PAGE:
Review:

If I had known that both of the main characters of this book were POC, I would have read it earlier. It wasn’t readily apparent from the book blurb, so I didn’t realize it until I saw people talking about it on Twitter. Anyway, I’m glad I finally got to this book.

I’m not altogether unfamiliar with Regency fantasy. I read Patricia C. Wrede and Caroline Stevermer’s Sorcery & Cecilia series years ago and enjoyed the books. Sorcerer to the Crown isn’t really YA, though, and it has a different approach to the genre. Namely, instead of the usual white British protagonists, we have a Black man and a biracial Indian woman front and center.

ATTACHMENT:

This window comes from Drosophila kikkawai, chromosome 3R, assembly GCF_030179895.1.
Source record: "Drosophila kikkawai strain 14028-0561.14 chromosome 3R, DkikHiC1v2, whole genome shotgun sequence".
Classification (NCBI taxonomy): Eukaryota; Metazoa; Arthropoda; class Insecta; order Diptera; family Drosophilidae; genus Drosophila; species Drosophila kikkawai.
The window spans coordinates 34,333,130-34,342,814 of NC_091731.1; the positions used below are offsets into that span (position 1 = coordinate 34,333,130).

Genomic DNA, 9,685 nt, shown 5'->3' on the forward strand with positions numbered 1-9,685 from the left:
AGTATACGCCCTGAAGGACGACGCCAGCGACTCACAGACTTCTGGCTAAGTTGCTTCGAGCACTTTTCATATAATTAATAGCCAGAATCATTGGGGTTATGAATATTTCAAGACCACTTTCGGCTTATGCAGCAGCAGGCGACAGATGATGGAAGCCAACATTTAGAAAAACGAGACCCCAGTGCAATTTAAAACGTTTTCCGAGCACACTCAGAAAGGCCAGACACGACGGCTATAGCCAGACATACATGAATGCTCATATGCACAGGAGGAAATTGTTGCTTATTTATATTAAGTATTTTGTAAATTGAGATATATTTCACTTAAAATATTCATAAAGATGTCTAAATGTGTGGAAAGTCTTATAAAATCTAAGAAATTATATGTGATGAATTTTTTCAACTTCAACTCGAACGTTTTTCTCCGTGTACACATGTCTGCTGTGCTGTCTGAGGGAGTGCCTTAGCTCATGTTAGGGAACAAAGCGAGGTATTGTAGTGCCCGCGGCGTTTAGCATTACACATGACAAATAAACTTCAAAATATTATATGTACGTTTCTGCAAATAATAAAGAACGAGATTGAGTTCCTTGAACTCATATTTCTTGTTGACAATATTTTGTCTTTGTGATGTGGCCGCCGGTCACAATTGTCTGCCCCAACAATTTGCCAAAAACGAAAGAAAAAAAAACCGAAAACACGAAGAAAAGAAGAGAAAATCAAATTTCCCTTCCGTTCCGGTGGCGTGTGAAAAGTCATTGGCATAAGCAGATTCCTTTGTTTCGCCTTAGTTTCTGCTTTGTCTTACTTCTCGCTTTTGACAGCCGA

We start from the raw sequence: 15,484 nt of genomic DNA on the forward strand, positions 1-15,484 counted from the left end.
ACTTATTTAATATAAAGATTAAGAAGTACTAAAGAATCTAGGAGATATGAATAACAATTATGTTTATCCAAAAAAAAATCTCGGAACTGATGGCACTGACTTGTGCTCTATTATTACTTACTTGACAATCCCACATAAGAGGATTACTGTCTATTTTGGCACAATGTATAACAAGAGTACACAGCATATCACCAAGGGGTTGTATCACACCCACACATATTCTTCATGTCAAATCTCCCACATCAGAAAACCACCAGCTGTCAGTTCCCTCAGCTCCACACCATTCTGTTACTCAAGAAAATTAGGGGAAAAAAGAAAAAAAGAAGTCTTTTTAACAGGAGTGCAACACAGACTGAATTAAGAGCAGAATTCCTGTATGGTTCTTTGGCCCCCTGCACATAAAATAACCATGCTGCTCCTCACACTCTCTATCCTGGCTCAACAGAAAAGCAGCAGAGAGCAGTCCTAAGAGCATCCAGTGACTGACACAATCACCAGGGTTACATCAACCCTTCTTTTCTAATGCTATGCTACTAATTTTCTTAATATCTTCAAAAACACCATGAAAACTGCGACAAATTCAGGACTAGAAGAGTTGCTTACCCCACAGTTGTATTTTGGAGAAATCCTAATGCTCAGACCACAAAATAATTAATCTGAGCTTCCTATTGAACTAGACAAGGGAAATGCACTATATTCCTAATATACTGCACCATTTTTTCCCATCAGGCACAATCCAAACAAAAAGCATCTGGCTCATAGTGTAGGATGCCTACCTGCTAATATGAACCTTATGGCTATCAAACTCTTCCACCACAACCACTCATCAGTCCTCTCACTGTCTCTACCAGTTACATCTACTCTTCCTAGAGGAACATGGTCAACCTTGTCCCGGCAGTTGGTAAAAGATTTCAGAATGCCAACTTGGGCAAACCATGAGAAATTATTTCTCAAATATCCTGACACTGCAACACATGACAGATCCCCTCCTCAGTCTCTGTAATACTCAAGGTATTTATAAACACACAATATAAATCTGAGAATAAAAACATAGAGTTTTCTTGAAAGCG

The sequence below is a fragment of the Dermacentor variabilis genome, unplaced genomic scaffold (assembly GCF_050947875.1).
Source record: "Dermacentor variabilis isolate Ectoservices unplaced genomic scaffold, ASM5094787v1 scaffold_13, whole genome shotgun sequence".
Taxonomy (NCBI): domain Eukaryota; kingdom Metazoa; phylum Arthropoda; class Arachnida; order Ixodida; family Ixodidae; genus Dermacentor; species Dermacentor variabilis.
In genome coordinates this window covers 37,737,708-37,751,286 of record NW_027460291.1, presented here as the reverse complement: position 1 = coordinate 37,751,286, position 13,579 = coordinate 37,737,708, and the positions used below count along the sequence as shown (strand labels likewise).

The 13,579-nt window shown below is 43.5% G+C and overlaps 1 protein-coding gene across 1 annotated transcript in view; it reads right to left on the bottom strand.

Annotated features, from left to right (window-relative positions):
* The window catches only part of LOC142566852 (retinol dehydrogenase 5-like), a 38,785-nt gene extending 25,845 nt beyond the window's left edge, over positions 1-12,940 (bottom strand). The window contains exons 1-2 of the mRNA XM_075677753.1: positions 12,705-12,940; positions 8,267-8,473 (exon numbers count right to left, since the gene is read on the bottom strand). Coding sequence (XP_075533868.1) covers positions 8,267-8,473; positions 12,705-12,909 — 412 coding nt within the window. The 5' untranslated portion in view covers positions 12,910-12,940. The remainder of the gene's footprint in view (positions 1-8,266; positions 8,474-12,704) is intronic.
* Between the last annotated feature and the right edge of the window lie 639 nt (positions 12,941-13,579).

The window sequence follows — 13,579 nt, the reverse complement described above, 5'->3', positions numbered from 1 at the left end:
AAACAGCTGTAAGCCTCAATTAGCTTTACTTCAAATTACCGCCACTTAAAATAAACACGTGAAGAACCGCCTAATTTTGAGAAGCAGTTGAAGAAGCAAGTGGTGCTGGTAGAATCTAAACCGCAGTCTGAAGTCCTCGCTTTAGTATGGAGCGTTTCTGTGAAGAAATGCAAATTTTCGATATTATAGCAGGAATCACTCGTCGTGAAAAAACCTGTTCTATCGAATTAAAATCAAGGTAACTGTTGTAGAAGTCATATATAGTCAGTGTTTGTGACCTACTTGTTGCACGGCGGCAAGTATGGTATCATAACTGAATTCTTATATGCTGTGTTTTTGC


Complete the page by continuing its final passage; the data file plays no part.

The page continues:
Sorcerer to the Crown refutes the idea that historical fantasy based on the real world has to be white. POC existed in that time, and it’s only their erasure from history that makes people think they didn’t. It also challenges the belief that historical fiction can only reproduce but not criticize the prevailing social norms of its setting.

Far from side-stepping the issue of race, Sorcerer to the Crown actively engages in critical commentary on the dominant racial attitudes of the time. The Royal Society of Unnatural Philosophers consists only of white men until Zacharias is brought forth by his mentor, Sir Stephen. He publicly proves himself more than capable of advanced magic; however, that does not deter many of the bigots from questioning his competency because of his skin color.